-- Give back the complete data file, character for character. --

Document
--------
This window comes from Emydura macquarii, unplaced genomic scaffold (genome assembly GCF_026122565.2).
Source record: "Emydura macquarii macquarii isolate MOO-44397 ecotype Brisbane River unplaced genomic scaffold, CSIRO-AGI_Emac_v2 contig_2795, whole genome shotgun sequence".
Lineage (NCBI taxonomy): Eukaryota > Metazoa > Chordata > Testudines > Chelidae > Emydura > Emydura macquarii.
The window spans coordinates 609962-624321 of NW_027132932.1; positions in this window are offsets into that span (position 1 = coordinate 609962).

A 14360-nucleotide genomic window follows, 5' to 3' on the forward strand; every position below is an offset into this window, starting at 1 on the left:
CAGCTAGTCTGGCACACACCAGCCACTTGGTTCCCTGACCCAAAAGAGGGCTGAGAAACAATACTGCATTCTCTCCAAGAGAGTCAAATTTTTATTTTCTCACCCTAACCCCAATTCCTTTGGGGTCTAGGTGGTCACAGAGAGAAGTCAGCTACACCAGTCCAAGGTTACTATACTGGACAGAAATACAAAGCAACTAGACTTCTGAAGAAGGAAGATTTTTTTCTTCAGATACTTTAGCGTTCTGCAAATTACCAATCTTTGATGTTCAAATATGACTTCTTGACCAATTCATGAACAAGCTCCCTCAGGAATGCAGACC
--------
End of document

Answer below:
This window comes from Emydura macquarii, unplaced genomic scaffold (genome assembly GCF_026122565.2).
Source record: "Emydura macquarii macquarii isolate MOO-44397 ecotype Brisbane River unplaced genomic scaffold, CSIRO-AGI_Emac_v2 contig_2795, whole genome shotgun sequence".
Lineage (NCBI taxonomy): Eukaryota > Metazoa > Chordata > Testudines > Chelidae > Emydura > Emydura macquarii.
The window spans coordinates 609962-624321 of NW_027132932.1; positions in this window are offsets into that span (position 1 = coordinate 609962).

A 14360-nucleotide genomic window follows, 5' to 3' on the forward strand; every position below is an offset into this window, starting at 1 on the left:
CAGCTAGTCTGGCACACACCAGCCACTTGGTTCCCTGACCCAAAAGAGGGCTGAGAAACAATACTGCATTCTCTCCAAGAGAGTCAAATTTTTATTTTCTCACCCTAACCCCAATTCCTTTGGGGTCTAGGTGGTCACAGAGAGAAGTCAGCTACACCAGTCCAAGGTTACTATACTGGACAGAAATACAAAGCAACTAGACTTCTGAAGAAGGAAGATTTTTTTCTTCAGATACTTTAGCGTTCTGCAAATTACCAATCTTTGATGTTCAAATATGACTTCTTGACCAATTCATGAACAAGCTCCCTCAGGAATGCAGACC